Residents fight industrial plan which will ‘tear the heart’ out of their village
Angry residents are fighting against an industrial development which they say will tear the heart out of their village.
Villagers of Minskip, near Boroughbridge, say the development at Hazeldene Fold, a residential cul-de-sac, is out of character with the village.
The development also threatens a Roman mosaic, they believe.
Villager Lynne Scott said: “The mood here is very angry, because the developer hasn’t made any effort to interact with us or tell us what’s going on.
“They’ve already done massive groundworks without even having planning permission yet, and we just don’t know if there’s been any damage to the archaeology there.”
Minskip churchwarden Robert Beaumont added: “This is an outrageous application and will do huge harm to our pretty little village and cause untold distress to the residents of Hazeldene Fold.
“Hazeldene Fold is a cul-de-sac of eight residential houses on a private road of unadoptable construction and completely unsuited to having HGVs going up and down it every day. The idea defies belief.”
Mr Beaumont said an application for an extra five houses on this site was turned down in 2017 as it was beyond the Minskip Building Development Boundary line and the resultant extra traffic and noise would be detrimental to the amenity of neighbouring properties.
“Nothing has changed. Planning Policy Protocols set development boundaries and no other existing properties in the village exceed these boundaries. How then can anyone consider, let alone apply, to build five industrial units there?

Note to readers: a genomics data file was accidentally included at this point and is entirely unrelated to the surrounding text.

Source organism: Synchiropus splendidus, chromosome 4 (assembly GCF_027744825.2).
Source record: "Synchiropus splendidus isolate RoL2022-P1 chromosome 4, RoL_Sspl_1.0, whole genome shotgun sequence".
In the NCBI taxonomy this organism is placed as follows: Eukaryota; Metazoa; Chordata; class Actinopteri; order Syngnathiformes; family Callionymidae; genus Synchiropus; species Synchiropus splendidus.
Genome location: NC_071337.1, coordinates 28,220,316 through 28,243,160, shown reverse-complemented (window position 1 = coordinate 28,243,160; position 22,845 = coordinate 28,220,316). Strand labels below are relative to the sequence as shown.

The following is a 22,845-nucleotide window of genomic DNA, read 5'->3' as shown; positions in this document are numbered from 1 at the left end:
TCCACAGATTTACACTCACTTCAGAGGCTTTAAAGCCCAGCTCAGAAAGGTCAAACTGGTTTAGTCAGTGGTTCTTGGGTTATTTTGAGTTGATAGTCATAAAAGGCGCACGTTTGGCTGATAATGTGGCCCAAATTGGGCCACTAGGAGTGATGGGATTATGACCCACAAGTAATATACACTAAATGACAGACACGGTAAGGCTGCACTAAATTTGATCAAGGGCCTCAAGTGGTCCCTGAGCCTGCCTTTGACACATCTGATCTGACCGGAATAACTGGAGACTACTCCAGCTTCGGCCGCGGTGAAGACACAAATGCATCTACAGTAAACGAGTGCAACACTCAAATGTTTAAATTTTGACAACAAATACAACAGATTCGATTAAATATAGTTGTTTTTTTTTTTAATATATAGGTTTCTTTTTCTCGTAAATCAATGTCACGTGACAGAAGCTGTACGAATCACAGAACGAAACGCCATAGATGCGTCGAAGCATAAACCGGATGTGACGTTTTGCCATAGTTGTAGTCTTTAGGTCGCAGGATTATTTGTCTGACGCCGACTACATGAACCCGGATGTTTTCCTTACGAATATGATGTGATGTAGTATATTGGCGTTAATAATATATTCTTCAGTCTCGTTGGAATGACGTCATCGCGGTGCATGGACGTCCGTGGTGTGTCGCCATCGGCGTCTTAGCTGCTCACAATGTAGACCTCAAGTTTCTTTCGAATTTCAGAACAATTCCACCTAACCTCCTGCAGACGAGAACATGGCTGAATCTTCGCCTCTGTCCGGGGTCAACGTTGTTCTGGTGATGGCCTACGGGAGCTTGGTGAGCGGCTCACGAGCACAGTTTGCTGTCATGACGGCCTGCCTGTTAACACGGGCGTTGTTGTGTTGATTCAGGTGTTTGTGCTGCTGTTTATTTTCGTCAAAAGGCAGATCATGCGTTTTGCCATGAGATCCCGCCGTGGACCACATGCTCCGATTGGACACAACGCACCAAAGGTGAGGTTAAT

“Add in the fact that there are very likely to be Roman remains on the site, it must be clear to everyone that this proposed development cannot be allowed to go ahead.”
The developer, Harrogate-based Forward Investment Properties, has applied to Harrogate Borough Council for retrospective planning permission to demolish some Nissen huts on the site, and build four light industrial units, a car park and a turning circle for goods vehicles.
The developers argue that “this has an extant commercial use and should be
regarded as previously developed land”.
They say it would create 20 jobs and argue “the proposal will generate a negligible level of new traffic movements”.
Campaigners believe the existing buildings may well conceal Roman remains. According to local resident Tony Hunt, a Roman mosaic floor is reported to have been discovered when the huts were built in 1970 but covered over with a layer of sand and plastic to preserve it.
Forward Investment Properties has agreed to an “appropriate scheme of archaeological investigation and recording” as part of a planning condition to be applied if planning permission is granted.
The application is likely to be discussed by Harrogate councillors next month.